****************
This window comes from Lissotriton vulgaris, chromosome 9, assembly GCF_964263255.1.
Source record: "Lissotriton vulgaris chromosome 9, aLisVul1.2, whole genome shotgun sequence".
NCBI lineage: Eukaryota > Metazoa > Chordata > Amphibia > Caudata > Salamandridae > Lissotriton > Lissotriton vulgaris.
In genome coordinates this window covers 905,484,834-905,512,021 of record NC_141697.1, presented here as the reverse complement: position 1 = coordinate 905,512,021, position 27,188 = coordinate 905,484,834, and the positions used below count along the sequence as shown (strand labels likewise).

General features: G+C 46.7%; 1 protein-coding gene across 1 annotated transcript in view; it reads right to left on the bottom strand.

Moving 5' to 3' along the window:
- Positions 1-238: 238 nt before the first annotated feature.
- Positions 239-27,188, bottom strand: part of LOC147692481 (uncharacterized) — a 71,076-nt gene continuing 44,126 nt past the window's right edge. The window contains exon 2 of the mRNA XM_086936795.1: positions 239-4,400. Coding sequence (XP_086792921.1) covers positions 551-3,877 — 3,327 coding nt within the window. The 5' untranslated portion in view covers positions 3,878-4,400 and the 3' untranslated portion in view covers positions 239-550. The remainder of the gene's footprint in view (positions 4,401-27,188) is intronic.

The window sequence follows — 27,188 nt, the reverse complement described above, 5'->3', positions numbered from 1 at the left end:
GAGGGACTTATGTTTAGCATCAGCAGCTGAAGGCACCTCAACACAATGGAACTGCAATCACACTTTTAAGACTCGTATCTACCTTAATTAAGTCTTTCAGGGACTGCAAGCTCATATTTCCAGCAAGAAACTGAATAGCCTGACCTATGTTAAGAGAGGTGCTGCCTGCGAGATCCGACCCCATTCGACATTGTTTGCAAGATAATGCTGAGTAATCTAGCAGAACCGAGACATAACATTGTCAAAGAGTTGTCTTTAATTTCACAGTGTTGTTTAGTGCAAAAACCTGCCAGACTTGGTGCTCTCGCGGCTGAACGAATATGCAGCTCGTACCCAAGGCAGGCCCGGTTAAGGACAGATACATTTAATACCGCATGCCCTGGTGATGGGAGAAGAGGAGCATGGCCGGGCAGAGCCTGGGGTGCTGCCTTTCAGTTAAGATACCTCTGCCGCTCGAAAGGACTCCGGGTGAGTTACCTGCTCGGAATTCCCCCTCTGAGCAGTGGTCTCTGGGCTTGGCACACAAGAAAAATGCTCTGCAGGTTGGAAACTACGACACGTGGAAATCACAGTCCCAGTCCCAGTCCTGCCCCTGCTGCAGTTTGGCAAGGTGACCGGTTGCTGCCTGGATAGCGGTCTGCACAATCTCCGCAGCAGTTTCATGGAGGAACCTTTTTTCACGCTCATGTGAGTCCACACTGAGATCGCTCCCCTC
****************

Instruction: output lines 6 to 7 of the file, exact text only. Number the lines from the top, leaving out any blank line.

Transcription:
Moving 5' to 3' along the window:
- Positions 1-238: 238 nt before the first annotated feature.